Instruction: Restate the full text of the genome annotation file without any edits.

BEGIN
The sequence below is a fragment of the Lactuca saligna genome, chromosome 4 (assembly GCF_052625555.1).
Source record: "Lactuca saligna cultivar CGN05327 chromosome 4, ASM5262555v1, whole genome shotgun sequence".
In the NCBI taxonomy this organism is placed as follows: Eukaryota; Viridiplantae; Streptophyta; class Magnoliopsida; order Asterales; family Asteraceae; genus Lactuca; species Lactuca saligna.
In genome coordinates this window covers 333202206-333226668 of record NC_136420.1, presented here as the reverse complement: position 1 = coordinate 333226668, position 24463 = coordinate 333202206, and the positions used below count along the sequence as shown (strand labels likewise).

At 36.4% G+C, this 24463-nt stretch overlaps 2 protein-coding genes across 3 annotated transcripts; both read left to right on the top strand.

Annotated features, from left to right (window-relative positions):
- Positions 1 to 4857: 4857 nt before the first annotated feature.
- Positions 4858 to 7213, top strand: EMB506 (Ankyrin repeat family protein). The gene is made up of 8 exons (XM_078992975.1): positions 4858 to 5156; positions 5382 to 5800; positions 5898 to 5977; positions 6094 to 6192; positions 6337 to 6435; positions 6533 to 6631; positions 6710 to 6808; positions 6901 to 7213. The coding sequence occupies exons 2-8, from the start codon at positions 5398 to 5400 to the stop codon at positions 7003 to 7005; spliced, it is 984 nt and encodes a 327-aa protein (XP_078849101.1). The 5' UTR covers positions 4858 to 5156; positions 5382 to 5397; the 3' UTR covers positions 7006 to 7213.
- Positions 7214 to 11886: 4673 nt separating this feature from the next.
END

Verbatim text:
The sequence below is a fragment of the Lactuca saligna genome, chromosome 4 (assembly GCF_052625555.1).
Source record: "Lactuca saligna cultivar CGN05327 chromosome 4, ASM5262555v1, whole genome shotgun sequence".
In the NCBI taxonomy this organism is placed as follows: Eukaryota; Viridiplantae; Streptophyta; class Magnoliopsida; order Asterales; family Asteraceae; genus Lactuca; species Lactuca saligna.
In genome coordinates this window covers 333202206-333226668 of record NC_136420.1, presented here as the reverse complement: position 1 = coordinate 333226668, position 24463 = coordinate 333202206, and the positions used below count along the sequence as shown (strand labels likewise).

At 36.4% G+C, this 24463-nt stretch overlaps 2 protein-coding genes across 3 annotated transcripts; both read left to right on the top strand.

Annotated features, from left to right (window-relative positions):
- Positions 1 to 4857: 4857 nt before the first annotated feature.
- Positions 4858 to 7213, top strand: EMB506 (Ankyrin repeat family protein). The gene is made up of 8 exons (XM_078992975.1): positions 4858 to 5156; positions 5382 to 5800; positions 5898 to 5977; positions 6094 to 6192; positions 6337 to 6435; positions 6533 to 6631; positions 6710 to 6808; positions 6901 to 7213. The coding sequence occupies exons 2-8, from the start codon at positions 5398 to 5400 to the stop codon at positions 7003 to 7005; spliced, it is 984 nt and encodes a 327-aa protein (XP_078849101.1). The 5' UTR covers positions 4858 to 5156; positions 5382 to 5397; the 3' UTR covers positions 7006 to 7213.
- Positions 7214 to 11886: 4673 nt separating this feature from the next.